4. #DoItForPeace Campaign

 

#DoItForPeace is an awesome global experiment that was launched on Sept 21st, the International Day of Peace. Initiated by two global nonprofits, Kids for Peace and Peace One Day, and joined by Good News Network, the goal was to inspire one billion people to ‘take action for peace’. The intention was to hit the billion within a ten day period, and while I can’t find evidence to show that this goal was reached, I have found evidence that it is having an incredible ripple effect! Kids for Peace has a ‘peace-building’ network of 10 million youth across 121 countries, and this network was used to launch events across the world. And the ‘acts for peace’ are still ongoing. To see what those ‘acts’ look like, check out the Kids for Peace Facebook page right here

To find out more about the initiative and how YOU can get involved, have a look at  https://doitforpeace.org/

5. Lebanon’s First Blind-Friendly Supermarket

Photo Source: https://www.lebaneseexaminer.com/2018/09/30/lebanons-first-blind-friendly-supermarket-opens-beirut/

Lack of accessibility is a major concern in Lebanon, so it’s really something to celebrate that Marqet supermarket on Koraytem Main Road, which opened September 27th, is blind-friendly! The initiative was an effort between The Youth Association of the Blind and the Red Oak non-profit, who trained Marqet employees on how to support blind and visually-impaired shoppers, and to make the supermarket as accessible as possible. Hopefully this inspires similar considerations by private and public establishments in the country! If this is important to you, give some feedback to the establishments you frequent often. Every voice makes a dent!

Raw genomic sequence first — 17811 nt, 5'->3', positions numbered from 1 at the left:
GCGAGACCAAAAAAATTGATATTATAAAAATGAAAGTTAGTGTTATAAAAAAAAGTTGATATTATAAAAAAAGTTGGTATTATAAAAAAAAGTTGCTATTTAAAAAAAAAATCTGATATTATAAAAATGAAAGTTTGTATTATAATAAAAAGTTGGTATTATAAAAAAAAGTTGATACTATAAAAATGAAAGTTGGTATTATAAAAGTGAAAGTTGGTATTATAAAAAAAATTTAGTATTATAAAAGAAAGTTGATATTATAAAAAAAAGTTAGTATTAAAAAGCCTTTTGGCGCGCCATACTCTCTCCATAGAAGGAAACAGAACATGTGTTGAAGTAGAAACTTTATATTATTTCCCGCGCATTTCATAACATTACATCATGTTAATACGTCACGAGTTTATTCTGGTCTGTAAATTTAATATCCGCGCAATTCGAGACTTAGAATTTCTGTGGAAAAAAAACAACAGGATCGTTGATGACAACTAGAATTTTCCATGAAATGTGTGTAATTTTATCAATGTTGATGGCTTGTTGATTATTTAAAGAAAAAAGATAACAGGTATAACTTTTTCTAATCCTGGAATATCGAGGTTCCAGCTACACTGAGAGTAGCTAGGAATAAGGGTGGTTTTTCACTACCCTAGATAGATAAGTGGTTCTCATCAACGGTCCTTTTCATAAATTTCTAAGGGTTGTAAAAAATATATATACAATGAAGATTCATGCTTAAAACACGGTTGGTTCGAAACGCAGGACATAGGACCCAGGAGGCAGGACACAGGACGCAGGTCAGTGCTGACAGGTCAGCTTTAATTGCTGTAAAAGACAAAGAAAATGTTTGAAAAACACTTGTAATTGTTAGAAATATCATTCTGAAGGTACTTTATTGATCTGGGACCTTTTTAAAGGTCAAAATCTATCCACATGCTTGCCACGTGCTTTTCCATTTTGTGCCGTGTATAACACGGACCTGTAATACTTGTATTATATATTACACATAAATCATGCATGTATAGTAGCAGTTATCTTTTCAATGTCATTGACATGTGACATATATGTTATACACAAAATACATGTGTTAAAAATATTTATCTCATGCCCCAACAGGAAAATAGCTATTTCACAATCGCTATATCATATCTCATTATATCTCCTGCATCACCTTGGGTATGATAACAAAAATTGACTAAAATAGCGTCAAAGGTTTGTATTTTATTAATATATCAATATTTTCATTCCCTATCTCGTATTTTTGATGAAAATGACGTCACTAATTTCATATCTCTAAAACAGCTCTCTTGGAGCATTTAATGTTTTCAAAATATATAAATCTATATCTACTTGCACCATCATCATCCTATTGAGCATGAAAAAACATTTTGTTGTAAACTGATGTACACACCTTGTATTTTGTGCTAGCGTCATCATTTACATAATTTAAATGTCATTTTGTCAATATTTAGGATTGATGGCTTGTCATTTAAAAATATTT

And that’s it for our September Positive News Chapter, folks! See you in November. Let us know your positive news in the comments, because we love hearing from you. And because happy stories make us happy too.

References:

https://www.haaretz.com/israel-news/.premium-all-the-artists-who-have-pulled-out-of-israel-s-meteor-festival-1.6436242

http://www.dailystar.com.lb/News/Lebanon-News/2018/Sep-18/463710-urban-activists-present-proposal-for-open-beirut-coast.ashx#

https://www.goodnewsnetwork.org/city-is-getting-people-to-recycle-more-by-giving-them-free-public-transportation/

https://www.lebaneseexaminer.com/2018/09/30/lebanons-first-blind-friendly-supermarket-opens-beirut/

https://www.facebook.com/KIDSFORPEACE/?tn-str=k*F

https://doitforpeace.org/

 

 

 

 

 

 

Tala is currently completing her psychotherapy certification at the Ontario Psychotherapy and Counseling Program. Her passions include alternative knowledge systems and overcoming boundaries and blockages both within and outside of the self, and finding critical, holistic, conscious approaches to education.

She believes that encounters and explorations of tensions related to race, class, gender and colonization—in both old and new forms—can lead to healing and a greater awareness of the interconnections between self, ‘other’ and the environment we live in. She believes that looking at food from farm to plate and its role in environmental, communal/cultural and personal health is a pivotal way to do so.